This year, as summer rolls in, many of us are feeling a little stuck at home. But you can always escape into a good book. Or escape to Fortune Bay.
I wrote Lake of Dreams, a prequel to the Fortune Bay series, to give away as my gift to readers for joining my Readers Group. I imagined it as a fun little book – could see Colleen dancing on the dock in her cowboy boots – and was surprised at the personal, poignant themes that emerged as I wrote.
I was lucky enough to spend many holidays at my husband’s family cottage in Muskoka, in rugged, rocky, northern Ontario. From the stories I heard, he and his four brothers and sisters ran wild there for two months every summer throughout their childhood and teens. Later, our own children got to experience the fishing and boating too for a few weeks every summer.
|This was our cottage for many years, my inspiration for Alex Porter’s cottage on Majestic Lake.|
On the long weekend in the middle of the summer, the whole active, extended family would meet there for the annual regatta. (Watch for the regatta to show up in one of the Fortune Bay books.) The cottage would groan, but accepted us all, squeezing us into the small sleeping cabins scattered in the forest around the central cabin. Our favourite place to congregate was in the Muskoka room, a screened-in porch that was a must at dusk to hold back the mosquitoes.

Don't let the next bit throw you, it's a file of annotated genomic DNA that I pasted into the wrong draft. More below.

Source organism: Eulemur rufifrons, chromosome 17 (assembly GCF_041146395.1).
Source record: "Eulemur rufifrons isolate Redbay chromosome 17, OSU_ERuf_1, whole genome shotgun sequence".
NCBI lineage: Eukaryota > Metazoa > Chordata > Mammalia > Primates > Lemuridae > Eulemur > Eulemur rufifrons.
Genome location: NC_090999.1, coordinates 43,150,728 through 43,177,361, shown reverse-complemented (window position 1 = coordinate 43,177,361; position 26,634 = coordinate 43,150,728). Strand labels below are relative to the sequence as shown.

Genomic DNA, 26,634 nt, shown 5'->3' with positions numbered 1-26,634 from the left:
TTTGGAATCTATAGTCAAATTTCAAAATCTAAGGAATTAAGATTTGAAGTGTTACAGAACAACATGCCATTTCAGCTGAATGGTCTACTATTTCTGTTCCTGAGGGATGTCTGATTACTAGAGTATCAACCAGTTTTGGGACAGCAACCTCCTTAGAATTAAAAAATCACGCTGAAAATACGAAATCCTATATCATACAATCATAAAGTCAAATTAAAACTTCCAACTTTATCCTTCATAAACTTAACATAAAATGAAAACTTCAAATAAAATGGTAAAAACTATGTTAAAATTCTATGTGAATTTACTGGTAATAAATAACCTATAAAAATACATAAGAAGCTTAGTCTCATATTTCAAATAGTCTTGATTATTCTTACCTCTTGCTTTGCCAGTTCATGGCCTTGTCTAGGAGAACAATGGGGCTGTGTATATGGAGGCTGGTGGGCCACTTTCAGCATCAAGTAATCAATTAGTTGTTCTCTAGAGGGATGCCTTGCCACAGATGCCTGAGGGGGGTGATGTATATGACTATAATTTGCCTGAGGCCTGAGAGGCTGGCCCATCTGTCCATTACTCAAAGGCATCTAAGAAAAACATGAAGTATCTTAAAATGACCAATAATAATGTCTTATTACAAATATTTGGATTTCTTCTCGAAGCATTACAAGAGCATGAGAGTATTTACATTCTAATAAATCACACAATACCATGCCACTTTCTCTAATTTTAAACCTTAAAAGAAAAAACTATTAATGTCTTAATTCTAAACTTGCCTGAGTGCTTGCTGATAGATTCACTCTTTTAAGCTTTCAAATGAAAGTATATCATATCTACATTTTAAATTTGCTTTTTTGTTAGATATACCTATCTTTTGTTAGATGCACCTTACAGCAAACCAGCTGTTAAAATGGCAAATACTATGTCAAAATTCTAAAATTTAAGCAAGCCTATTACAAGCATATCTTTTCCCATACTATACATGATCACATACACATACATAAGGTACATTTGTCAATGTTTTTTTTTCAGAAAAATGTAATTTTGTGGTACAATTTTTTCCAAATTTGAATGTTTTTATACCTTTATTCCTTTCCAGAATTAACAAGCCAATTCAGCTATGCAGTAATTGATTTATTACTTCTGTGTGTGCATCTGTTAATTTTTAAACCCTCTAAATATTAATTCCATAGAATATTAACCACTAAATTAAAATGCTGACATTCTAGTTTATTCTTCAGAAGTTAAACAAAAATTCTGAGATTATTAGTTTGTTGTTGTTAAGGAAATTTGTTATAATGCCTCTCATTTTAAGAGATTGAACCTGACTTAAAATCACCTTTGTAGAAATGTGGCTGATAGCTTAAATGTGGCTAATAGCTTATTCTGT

|Clipped from an old cottage movie – it could be Alex’s Queen of the Lake.|
My father-in-law, the patriarch of the family, was a lawyer and eventually a judge, but up at the lake he was more like Alex’s grandfather than his lawyer father. There was a dock with a boathouse and a couple of boats, including canoes hung in slings against the far wall and a rowboat that we used daily. Early morning paddles on lake to the sound of loons were particularly magical.
My cabin at Fortune Bay is an amalgam of one of the cottages in the compound (the one with the washroom outside at the end of the porch), a cute white cottage down the lake that always seemed empty, and a cabin on the lake here on Vancouver Island. Like everything else I write, there is a touchstone of truth, although it is usually unrecognizable by the time it hits the page.
Eventually my in-laws could no longer manage the hill, and when the grandfather died, we were not as lucky as Alex and were not able to keep the cottage. A few years later I wrote Lake of Dreams, and didn't realize until later how many fond memories of summers on that Ontario lake had made it into the book. And, indeed, into all of the Fortune Bay books.
Learn more about Lake of Dreams, and how you can get it free, by clicking here.
Is there a place that is near and dear to your heart, where you can get away from your regular life and kick back? Or a place you remember where you’d love to return? I’d love to hear about it in the comments.
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